A turbulent October sent investors scrambling for the perceived safety of “haven” assets such as the Japanese yen, US Treasury bonds, and gold. Concerns about the gradual normalisation of monetary policy in key economies – particularly in the US – are fuelling uncertainties over the outlook for some emerging economies.
- S&P maintained Italy’s credit rating at “BBB”
- Moody’s downgraded Italy by one notch
- The Fed is expected to raise rates again before year-end
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A turbulent October sent investors scrambling for the perceived safety of “haven” assets such as the Japanese yen, US Treasury bonds, and gold. The benchmark US Treasury Bond yield had a choppy October, climbing above 3.2% early in the month. Over October as a whole, the benchmark bond rose from 3.06% to 3.1%.
“The EC rejected Italy’s draft Budget proposals”
In its semi-annual Financial Stability Report, the International Monetary Fund (IMF) warned that “a dangerous undercurrent” of waning support for multilateralism poses a threat to the global economy. Although banks are more stable now than in the run-up to the financial crisis, the IMF identified fresh threats to stability, including trade tensions, growing inequality, and the possibility of a no-deal Brexit. Concerns about the gradual normalisation of monetary policy in key economies – particularly in the US – are also fuelling uncertainties over the outlook for some emerging economies. Investors expect the Federal Reserve (Fed) to continue to tighten monetary policy, and Fed officials are widely expected to implement another increase in December.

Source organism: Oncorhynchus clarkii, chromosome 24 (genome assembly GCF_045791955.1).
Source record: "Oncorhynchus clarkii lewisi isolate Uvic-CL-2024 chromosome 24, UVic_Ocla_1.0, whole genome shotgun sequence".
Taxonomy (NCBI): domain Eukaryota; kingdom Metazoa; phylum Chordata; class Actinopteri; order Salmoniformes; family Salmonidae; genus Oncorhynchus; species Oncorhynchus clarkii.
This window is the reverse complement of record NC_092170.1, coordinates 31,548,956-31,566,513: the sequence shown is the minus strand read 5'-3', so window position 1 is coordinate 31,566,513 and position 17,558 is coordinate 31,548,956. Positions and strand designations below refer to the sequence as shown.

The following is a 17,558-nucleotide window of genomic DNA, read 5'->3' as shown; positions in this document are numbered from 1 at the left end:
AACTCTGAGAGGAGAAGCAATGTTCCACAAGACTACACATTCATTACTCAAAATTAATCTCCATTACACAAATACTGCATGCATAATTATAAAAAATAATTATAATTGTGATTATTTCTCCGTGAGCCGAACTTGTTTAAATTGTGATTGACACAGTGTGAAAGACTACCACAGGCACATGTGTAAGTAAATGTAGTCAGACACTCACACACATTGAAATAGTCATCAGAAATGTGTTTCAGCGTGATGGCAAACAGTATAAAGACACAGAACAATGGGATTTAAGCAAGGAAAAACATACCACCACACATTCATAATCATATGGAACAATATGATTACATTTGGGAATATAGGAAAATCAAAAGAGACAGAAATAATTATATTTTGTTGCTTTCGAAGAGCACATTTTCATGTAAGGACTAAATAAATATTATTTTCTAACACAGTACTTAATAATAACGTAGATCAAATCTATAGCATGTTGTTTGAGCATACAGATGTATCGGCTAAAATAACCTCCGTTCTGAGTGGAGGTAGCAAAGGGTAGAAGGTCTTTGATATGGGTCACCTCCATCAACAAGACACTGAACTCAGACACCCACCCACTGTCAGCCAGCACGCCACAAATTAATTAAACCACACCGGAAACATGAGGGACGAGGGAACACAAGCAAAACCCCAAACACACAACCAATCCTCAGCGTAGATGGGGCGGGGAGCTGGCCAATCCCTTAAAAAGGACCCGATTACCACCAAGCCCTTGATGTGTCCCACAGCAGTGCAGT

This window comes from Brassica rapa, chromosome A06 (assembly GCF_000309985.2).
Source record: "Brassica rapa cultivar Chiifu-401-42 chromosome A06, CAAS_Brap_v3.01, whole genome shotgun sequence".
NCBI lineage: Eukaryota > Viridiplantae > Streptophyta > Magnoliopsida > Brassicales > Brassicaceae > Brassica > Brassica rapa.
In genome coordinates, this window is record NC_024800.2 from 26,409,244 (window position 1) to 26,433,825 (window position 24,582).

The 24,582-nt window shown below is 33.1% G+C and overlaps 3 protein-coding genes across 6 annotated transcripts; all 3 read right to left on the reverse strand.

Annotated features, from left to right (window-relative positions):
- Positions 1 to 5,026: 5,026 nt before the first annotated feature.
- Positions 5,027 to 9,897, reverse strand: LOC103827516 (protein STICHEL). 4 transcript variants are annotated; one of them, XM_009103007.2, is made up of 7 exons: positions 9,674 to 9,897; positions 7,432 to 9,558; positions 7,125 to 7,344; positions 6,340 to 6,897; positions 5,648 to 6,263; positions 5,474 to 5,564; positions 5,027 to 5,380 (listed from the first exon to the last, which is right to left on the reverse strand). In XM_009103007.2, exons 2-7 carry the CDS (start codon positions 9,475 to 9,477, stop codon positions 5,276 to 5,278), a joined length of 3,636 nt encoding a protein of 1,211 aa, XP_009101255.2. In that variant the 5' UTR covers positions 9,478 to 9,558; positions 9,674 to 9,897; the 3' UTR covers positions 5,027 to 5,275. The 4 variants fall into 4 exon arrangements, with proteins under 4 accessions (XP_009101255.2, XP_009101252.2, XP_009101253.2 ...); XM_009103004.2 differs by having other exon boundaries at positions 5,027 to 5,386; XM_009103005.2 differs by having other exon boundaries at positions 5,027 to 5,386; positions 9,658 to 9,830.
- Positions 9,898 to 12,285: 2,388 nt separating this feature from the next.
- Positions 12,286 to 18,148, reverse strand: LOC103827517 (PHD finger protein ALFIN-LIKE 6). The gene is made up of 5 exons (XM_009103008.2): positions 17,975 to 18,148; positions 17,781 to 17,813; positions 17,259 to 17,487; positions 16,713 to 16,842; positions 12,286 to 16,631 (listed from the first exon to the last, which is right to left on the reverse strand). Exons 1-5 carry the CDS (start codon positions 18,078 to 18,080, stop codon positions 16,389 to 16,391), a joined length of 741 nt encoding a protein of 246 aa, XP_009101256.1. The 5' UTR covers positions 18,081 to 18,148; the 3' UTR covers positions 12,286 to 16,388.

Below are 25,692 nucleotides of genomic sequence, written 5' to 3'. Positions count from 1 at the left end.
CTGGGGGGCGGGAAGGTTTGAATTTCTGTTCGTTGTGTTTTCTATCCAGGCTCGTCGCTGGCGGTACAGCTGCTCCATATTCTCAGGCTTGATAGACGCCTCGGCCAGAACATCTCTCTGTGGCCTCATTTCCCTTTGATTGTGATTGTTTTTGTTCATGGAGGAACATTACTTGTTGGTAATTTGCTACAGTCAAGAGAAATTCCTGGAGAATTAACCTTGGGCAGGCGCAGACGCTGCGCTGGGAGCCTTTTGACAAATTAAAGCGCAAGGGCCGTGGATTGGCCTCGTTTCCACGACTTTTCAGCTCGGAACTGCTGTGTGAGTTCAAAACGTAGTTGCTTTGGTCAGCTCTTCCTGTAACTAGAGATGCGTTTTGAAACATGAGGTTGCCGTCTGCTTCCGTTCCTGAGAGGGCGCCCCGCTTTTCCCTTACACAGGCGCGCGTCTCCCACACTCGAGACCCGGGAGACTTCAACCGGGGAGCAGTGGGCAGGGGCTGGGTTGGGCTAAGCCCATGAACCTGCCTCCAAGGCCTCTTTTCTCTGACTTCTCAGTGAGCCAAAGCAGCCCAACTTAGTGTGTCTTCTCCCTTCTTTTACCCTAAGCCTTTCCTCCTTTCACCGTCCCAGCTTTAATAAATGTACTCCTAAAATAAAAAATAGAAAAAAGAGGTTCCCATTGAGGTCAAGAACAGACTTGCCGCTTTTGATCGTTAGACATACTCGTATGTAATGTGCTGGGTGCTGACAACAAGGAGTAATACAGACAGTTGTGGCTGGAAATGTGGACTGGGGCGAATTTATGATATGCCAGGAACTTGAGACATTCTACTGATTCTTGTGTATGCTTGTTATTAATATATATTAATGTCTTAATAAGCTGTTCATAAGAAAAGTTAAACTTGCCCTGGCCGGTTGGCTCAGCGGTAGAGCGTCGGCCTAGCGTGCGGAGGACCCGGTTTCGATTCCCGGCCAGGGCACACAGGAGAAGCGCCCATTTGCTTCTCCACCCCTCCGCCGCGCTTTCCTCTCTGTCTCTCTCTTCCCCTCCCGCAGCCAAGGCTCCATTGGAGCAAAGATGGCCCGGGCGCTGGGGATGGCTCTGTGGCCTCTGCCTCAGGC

The European Commission (EC) rejected Italy’s draft Budget proposals during October. Nevertheless, despite the country’s increasingly precarious financial situation, credit ratings agency Standard & Poor’s (S&P) elected to leave Italy’s credit rating unchanged at “BBB”, although its outlook was downgraded from “stable” to “negative”. S&P cited the government’s economic and budgetary plans, which represent “a reversal of Italy’s previously sustained fiscal consolidation path”. Meanwhile, Moody’s downgraded Italy’s credit rating from “Baa2” to “Baa3”, a move that kept Italy’s rating above “junk” status, but allotted the country a “stable” outlook. Moody’s believes that Italy’s shift in fiscal strategy leaves the country vulnerable to future domestic or external shocks. The benchmark Italian government bond yield surged from 2.79% to 3.39% over October as a whole.
Fixed income funds experienced positive net retail inflows during September, according to the Investment Association (IA). UK Gilts and UK Index-Linked Gilts were the most popular fixed income IA sectors over the month. Demand for funds in the UK Gilts sector rose by almost 50% compared with August; elsewhere, having experienced net retail outflows of £60 million in August, the UK Index-Linked Gilts sector enjoyed inflows of £97 million in September. In contrast, investors’ appetite for funds in the Global Bonds sector dropped sharply, although interest in Global Emerging Markets Bond funds continued to exhibit modest strength.
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